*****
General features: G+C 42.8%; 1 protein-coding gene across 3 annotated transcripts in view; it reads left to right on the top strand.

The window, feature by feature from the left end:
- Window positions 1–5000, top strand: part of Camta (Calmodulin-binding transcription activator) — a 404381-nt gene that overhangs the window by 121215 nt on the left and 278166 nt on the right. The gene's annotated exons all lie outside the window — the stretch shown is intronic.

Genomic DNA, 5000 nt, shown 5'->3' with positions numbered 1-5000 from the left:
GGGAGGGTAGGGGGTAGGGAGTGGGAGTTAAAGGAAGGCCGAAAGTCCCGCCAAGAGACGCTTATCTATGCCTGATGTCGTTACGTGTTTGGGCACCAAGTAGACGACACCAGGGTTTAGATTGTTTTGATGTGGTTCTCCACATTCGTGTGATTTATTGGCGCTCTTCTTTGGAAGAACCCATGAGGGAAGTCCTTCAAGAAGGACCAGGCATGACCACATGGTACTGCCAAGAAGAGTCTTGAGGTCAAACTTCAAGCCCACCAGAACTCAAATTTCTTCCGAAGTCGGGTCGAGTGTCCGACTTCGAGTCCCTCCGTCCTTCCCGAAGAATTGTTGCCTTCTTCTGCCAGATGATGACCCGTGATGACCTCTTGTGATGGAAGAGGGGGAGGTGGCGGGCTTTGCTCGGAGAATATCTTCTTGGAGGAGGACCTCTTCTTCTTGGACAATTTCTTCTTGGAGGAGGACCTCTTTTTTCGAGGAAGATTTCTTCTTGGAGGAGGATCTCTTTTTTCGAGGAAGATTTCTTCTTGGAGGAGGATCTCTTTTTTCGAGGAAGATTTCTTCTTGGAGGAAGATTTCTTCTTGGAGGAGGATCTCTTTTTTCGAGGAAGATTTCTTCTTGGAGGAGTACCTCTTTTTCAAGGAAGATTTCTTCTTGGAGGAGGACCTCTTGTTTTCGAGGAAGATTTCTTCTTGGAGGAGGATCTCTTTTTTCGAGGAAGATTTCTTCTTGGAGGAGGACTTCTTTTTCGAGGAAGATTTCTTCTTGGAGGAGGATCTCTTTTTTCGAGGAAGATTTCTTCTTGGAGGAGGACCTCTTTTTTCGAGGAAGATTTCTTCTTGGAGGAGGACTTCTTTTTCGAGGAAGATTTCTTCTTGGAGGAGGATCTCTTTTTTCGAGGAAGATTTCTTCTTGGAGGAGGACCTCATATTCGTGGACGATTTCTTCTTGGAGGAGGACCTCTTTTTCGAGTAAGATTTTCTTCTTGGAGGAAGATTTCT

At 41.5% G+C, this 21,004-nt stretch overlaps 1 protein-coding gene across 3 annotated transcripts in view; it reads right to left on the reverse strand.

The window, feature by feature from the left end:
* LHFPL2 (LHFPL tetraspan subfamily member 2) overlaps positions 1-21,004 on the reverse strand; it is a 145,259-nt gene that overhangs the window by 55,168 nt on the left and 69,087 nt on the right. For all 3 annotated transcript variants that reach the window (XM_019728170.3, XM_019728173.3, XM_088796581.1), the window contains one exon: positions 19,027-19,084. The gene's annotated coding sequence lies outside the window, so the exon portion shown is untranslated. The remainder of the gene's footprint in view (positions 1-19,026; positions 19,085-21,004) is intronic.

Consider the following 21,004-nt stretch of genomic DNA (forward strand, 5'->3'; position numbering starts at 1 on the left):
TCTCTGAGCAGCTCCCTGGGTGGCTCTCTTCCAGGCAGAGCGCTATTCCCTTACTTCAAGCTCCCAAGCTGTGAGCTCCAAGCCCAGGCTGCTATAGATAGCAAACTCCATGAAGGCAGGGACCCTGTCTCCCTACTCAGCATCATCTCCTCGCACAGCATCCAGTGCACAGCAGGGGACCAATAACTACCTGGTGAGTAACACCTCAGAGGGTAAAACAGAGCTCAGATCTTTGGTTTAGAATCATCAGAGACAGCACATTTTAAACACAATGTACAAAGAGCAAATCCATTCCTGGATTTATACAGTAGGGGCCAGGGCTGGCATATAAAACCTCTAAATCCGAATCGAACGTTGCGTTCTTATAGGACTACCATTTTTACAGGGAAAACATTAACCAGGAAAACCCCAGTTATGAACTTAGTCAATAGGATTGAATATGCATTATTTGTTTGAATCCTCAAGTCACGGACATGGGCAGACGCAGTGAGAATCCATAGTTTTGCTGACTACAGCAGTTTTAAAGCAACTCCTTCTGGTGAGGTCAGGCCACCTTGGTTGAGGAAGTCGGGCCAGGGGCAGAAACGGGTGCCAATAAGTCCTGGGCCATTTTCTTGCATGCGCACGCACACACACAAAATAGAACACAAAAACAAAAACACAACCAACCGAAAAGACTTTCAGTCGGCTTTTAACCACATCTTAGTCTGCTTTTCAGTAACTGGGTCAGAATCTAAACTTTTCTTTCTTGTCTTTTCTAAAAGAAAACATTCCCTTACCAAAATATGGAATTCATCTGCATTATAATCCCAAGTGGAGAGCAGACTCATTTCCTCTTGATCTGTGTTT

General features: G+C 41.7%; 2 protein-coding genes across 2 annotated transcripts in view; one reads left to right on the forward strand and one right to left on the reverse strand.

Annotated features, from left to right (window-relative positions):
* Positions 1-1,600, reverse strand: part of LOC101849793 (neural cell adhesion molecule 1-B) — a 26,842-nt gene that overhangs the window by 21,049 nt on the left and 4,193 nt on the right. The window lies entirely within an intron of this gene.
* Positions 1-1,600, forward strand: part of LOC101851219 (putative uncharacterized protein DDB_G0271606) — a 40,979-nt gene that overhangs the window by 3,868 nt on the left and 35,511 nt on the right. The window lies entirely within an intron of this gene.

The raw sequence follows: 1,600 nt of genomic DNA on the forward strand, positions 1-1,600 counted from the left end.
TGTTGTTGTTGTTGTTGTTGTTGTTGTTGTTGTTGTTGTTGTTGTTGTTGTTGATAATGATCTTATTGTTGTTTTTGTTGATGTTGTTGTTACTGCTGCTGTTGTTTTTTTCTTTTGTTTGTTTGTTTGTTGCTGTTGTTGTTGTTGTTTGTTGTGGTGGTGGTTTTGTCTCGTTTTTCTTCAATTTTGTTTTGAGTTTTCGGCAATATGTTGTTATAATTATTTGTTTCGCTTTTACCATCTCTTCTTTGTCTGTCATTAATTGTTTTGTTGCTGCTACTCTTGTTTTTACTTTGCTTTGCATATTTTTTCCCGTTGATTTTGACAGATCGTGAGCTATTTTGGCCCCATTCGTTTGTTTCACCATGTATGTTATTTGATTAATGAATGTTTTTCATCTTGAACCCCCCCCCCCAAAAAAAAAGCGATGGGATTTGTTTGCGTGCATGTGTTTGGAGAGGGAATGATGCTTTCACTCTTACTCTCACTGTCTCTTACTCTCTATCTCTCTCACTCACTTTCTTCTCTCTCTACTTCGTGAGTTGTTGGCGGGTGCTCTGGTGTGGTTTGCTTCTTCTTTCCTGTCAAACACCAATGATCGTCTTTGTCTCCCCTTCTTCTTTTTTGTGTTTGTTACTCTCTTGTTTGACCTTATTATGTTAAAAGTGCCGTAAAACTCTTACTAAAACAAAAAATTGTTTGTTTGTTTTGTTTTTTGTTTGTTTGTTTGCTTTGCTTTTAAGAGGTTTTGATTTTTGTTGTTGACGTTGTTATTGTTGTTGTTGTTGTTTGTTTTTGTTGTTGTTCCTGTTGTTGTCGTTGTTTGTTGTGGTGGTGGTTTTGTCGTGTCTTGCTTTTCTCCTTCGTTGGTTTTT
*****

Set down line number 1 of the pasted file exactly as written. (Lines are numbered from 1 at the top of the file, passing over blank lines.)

General features: G+C 42.8%; 1 protein-coding gene across 3 annotated transcripts in view; it reads left to right on the top strand.